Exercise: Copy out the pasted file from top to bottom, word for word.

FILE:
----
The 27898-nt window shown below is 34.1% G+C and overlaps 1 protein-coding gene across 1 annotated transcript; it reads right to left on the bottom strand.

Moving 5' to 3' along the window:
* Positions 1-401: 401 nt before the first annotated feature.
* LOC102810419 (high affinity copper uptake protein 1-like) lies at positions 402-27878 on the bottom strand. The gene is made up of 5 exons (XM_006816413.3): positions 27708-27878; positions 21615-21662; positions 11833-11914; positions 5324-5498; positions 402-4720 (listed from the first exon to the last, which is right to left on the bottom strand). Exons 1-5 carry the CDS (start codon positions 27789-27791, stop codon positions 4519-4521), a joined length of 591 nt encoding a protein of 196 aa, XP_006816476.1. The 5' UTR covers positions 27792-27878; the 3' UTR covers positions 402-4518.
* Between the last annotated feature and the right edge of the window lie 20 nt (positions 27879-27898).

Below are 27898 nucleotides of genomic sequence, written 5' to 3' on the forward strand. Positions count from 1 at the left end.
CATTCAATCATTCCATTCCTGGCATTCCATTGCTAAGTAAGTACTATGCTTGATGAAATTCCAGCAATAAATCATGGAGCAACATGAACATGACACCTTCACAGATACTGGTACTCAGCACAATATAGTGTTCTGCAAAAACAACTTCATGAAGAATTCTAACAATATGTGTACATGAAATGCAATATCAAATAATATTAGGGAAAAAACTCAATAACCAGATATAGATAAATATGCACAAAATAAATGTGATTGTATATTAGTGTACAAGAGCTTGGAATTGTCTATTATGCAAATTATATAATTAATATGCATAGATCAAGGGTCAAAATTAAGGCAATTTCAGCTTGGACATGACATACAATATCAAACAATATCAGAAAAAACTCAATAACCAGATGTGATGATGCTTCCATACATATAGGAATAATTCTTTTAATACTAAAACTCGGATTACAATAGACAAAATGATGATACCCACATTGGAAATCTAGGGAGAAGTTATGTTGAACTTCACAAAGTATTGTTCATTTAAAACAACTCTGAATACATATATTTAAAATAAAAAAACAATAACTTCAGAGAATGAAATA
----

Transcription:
The 27898-nt window shown below is 34.1% G+C and overlaps 1 protein-coding gene across 1 annotated transcript; it reads right to left on the bottom strand.

Moving 5' to 3' along the window:
* Positions 1-401: 401 nt before the first annotated feature.
* LOC102810419 (high affinity copper uptake protein 1-like) lies at positions 402-27878 on the bottom strand. The gene is made up of 5 exons (XM_006816413.3): positions 27708-27878; positions 21615-21662; positions 11833-11914; positions 5324-5498; positions 402-4720 (listed from the first exon to the last, which is right to left on the bottom strand). Exons 1-5 carry the CDS (start codon positions 27789-27791, stop codon positions 4519-4521), a joined length of 591 nt encoding a protein of 196 aa, XP_006816476.1. The 5' UTR covers positions 27792-27878; the 3' UTR covers positions 402-4518.
* Between the last annotated feature and the right edge of the window lie 20 nt (positions 27879-27898).

Below are 27898 nucleotides of genomic sequence, written 5' to 3' on the forward strand. Positions count from 1 at the left end.
CATTCAATCATTCCATTCCTGGCATTCCATTGCTAAGTAAGTACTATGCTTGATGAAATTCCAGCAATAAATCATGGAGCAACATGAACATGACACCTTCACAGATACTGGTACTCAGCACAATATAGTGTTCTGCAAAAACAACTTCATGAAGAATTCTAACAATATGTGTACATGAAATGCAATATCAAATAATATTAGGGAAAAAACTCAATAACCAGATATAGATAAATATGCACAAAATAAATGTGATTGTATATTAGTGTACAAGAGCTTGGAATTGTCTATTATGCAAATTATATAATTAATATGCATAGATCAAGGGTCAAAATTAAGGCAATTTCAGCTTGGACATGACATACAATATCAAACAATATCAGAAAAAACTCAATAACCAGATGTGATGATGCTTCCATACATATAGGAATAATTCTTTTAATACTAAAACTCGGATTACAATAGACAAAATGATGATACCCACATTGGAAATCTAGGGAGAAGTTATGTTGAACTTCACAAAGTATTGTTCATTTAAAACAACTCTGAATACATATATTTAAAATAAAAAAACAATAACTTCAGAGAATGAAATA